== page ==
9. That's been the case for a long time here, going all the way back to The Model Dockyard in Melbourne in the 1960s. They commissioned Japanese manufacturers to build HO scale models of the NSWGR C38 and AD60 class locos, and the VR R class 4-6-4s. Bergs Hobbies of Parramatta in Sydney also started commissioning brass models of NSWGR prototypes in the 1960s. They later produced whitemetal loco kits, and an injected-moulded kit for a Sydney suburban station building. Most recently they've been working their way through the many and varied suburban and interurban EMUs that ran in Sydney. Mansfield Hobbies was another retail outlet that commissioned a range of brass NSWGR locos, which are still highly regarded and command high prices. Casula Hobbies at Liverpool have produced wagon and carriage kits for many years, but now also have a range of RTR rolling stock. They've also announced a RTR NSWGR Z19 class 0-6-0 in HO. The former Tom's Hobbies at West Ryde were affiliated with Trainorama, whose retail outlet is now known as Bob's Hobbies. Orient Express in Adelaide have for some years catered to the SAR modellers with RTR wagons, carriages and an F class 4-6-2T suburban tank engine. By contrast, Auscision went the other way, and went from being a manufacturer only to having a retail shop in Seven Hills in Sydney. I'm unaware of any other retailer/manufacturers, but I'm open to correction on that. All the best, Mark.
  10. G'day Callum, I don't own one myself, but there's a few blokes in my club who have Eureka 50 class models. They're certainly nice looking, but they seem to be a bit patchy in regards to build quality and running. One model only managed two circuits of the layout before it shed its rods on one side. As an alternative you might consider the Footplate/DJH white metal kit, or one of the older Bergs brass models. Cheers, Mark.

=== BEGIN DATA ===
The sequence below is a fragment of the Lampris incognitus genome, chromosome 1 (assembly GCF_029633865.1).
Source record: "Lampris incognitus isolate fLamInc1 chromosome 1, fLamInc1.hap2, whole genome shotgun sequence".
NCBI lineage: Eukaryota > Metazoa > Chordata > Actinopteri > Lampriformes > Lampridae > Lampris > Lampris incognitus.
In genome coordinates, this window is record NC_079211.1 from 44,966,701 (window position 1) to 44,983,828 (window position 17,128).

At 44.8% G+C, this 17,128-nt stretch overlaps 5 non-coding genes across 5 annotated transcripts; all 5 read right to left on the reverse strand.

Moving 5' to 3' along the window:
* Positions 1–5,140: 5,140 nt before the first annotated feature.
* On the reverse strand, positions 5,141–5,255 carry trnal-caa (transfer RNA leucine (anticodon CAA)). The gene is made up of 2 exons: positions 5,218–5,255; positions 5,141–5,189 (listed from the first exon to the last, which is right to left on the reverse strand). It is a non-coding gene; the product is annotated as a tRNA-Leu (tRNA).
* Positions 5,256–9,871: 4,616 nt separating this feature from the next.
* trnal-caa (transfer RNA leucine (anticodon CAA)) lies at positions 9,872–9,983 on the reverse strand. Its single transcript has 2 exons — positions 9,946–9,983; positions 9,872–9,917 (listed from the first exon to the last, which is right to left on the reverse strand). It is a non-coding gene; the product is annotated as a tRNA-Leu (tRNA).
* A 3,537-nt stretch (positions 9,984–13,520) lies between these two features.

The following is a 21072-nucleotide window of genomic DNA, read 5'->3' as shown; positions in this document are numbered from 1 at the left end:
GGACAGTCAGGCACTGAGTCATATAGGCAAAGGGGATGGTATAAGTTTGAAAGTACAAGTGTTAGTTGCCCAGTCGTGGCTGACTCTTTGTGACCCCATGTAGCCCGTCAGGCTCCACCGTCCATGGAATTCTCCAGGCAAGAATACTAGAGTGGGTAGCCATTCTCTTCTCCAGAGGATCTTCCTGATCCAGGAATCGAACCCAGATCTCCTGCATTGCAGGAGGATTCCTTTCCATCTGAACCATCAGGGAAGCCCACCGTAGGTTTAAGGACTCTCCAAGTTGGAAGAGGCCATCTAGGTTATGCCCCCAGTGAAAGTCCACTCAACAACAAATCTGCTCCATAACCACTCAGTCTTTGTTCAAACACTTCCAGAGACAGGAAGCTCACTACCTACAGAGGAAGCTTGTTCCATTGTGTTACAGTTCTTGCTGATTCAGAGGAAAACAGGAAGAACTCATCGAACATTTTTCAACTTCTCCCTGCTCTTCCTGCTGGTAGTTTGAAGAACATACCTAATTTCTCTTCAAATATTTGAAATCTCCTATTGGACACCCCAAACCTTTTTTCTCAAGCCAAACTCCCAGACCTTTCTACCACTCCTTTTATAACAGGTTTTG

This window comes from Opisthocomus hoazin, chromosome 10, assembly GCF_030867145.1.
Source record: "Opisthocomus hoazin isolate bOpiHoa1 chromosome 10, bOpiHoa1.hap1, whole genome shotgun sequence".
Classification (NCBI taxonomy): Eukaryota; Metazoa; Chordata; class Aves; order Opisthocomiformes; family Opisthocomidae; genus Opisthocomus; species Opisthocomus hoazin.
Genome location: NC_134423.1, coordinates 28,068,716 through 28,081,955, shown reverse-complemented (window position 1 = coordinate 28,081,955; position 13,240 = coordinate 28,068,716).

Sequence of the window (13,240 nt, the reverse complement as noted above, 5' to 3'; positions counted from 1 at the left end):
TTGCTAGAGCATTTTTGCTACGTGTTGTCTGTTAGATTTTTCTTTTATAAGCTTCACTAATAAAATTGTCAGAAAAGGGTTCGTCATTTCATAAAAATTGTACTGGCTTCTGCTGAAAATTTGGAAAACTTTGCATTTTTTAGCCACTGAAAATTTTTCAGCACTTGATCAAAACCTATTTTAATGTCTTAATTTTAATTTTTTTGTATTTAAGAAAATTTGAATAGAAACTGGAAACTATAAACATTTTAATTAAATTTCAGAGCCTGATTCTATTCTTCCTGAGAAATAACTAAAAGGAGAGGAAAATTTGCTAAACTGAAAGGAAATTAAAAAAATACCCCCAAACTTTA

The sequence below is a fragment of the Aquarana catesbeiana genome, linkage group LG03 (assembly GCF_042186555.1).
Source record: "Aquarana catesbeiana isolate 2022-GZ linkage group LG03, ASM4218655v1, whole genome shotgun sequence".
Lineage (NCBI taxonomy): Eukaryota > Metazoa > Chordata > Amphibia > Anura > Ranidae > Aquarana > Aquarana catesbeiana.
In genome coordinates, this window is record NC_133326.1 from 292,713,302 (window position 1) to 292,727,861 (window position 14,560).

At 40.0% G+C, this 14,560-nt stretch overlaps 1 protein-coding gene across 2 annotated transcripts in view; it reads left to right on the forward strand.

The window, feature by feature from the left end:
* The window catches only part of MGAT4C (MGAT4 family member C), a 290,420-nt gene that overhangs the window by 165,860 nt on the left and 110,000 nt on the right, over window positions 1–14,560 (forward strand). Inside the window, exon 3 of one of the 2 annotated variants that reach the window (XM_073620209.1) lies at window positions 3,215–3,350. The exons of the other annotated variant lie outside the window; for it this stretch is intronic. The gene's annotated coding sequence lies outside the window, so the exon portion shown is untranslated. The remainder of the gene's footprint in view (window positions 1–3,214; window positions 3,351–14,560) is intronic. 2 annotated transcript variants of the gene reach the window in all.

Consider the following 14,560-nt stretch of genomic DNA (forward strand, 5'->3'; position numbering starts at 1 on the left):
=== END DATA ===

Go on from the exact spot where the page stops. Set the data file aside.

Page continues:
11. My young friend in Hitachi-Omiya tells me that the Suigun line will be reopened between Hitachi-Daigo to Asaka-Nagamori from the 20th of November, and that work will then continue to reopen the rest of the line to Mito. Mark.
  12. Fred, that's an impressive collection of Pacifics you have, I'm more than a little envious. There are three in particular I have a connection with. The first is the JNR C54, as I'm modelling the JNR during the late Showa period, when steam was on the way out. I wouldn't call them a failure. They were simply overtaken by improvements in technology and changes in policy. They were a development of the earlier C51 4-6-2s, intended to improve their route availability and ease of maintenance. But after the initial batch was built in 1932, the decision was made to start with a clean-sheet design, which became the C55 class. Withdrawals didn't start until the late 1950s, and the last two engines in service were withdrawn in 1963. The second is the JNR C55s, a type I'm very fond of. They were the first JNR standard engines to incorporate features based on US practice of the time such as bar frames, one piece cylinder/saddle castings, firebox combustion chamber, self-adjusting driving box wedges, radial buffers and the like. They were fast, free steaming and popular with their crews. I might point out that there were 21 streamlined engines, C55 20 to C55 40. In later years when the tinware came off they could be identified by their enclosed cabs with a higher roof than the other engines in the class. The third is the NSWGR 38 class. But I'll save that for later. All the best, Mark.
  13. Very nicely done, Ross. Good to hear your first exhibition outing wasn't too stressful. All the best, Mark.